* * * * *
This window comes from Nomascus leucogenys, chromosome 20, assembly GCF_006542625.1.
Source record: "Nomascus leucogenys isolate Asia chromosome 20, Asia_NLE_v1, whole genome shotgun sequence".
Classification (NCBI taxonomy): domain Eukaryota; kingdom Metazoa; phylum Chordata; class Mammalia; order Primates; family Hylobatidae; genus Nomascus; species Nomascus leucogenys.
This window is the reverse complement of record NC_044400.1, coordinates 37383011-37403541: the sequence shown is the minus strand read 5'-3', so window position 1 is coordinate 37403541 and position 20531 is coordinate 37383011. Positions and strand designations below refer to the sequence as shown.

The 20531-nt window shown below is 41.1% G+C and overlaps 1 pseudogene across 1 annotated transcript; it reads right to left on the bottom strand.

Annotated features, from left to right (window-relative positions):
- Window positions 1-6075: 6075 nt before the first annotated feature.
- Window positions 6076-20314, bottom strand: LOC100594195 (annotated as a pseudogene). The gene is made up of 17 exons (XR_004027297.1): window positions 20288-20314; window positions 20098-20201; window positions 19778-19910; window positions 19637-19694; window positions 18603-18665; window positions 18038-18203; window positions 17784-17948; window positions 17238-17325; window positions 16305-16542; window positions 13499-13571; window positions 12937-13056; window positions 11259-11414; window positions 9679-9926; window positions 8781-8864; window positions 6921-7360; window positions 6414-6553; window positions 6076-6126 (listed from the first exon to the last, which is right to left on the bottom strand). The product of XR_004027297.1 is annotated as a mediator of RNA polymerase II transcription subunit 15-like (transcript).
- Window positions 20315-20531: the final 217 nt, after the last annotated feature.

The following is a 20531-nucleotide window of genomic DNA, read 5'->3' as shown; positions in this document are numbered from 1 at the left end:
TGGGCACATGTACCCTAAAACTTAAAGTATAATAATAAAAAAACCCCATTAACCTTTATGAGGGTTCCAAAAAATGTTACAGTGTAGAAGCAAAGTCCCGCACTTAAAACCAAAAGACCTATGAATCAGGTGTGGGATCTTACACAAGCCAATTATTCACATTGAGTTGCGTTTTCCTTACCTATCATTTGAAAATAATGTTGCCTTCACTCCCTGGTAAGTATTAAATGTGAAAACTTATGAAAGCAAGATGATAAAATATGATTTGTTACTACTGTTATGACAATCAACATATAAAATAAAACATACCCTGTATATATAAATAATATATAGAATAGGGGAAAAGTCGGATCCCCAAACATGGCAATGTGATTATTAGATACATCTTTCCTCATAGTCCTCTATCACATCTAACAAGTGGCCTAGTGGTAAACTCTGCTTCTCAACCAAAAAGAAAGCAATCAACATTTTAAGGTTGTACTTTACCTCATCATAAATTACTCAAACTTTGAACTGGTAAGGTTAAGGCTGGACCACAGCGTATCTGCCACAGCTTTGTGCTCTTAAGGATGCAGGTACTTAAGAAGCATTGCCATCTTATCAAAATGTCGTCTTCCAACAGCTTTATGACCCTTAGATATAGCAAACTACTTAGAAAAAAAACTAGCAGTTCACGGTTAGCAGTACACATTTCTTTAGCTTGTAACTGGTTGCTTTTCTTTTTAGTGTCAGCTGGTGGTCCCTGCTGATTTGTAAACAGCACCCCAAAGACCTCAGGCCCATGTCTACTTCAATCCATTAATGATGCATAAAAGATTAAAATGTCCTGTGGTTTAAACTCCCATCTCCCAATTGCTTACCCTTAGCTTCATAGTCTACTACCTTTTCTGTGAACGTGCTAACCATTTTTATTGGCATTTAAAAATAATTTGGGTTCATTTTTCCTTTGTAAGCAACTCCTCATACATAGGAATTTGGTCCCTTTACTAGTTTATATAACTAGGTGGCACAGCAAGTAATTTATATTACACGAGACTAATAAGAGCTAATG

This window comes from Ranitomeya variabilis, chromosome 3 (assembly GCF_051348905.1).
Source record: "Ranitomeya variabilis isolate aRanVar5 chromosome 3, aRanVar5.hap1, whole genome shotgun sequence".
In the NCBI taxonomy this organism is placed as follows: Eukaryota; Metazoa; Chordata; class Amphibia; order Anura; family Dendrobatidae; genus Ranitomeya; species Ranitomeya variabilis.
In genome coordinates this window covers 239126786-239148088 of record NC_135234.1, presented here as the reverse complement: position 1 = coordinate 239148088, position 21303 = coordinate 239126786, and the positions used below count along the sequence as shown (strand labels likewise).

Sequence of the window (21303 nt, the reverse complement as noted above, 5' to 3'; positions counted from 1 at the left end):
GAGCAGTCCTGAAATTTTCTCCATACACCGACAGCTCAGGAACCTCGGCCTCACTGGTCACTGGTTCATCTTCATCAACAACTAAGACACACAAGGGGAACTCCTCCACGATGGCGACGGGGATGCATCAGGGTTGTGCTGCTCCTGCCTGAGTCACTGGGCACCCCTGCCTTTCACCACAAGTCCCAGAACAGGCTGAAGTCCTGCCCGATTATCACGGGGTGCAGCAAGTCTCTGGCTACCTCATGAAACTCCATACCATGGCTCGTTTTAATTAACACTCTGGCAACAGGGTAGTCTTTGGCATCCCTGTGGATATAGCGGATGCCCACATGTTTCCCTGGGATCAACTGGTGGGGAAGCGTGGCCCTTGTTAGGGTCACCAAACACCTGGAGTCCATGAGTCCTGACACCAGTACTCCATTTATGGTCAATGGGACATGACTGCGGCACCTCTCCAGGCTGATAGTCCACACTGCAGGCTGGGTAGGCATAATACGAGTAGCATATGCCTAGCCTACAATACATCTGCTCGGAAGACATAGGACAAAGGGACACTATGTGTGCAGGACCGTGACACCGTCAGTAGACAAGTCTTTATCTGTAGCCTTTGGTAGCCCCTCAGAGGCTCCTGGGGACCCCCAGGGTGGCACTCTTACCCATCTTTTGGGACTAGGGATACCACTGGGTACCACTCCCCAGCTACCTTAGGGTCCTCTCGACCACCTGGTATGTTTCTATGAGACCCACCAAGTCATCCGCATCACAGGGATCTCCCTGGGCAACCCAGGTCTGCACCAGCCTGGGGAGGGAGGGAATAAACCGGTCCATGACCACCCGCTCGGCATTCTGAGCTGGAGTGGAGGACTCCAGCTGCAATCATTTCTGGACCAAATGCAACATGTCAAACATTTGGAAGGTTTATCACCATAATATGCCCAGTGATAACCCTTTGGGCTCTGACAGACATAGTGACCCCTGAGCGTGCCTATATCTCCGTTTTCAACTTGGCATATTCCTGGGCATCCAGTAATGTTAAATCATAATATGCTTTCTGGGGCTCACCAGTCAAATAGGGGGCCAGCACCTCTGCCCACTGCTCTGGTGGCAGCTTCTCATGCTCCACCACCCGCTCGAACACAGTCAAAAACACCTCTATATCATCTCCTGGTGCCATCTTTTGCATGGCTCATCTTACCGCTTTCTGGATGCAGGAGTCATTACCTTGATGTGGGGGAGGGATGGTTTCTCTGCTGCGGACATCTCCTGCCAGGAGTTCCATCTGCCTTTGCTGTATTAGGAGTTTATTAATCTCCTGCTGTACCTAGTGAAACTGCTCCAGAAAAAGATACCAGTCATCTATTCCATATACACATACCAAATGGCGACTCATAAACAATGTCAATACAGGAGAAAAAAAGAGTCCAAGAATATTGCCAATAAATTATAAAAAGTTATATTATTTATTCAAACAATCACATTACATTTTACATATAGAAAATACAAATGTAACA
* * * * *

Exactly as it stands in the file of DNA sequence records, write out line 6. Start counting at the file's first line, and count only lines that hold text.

Annotated features, from left to right (window-relative positions):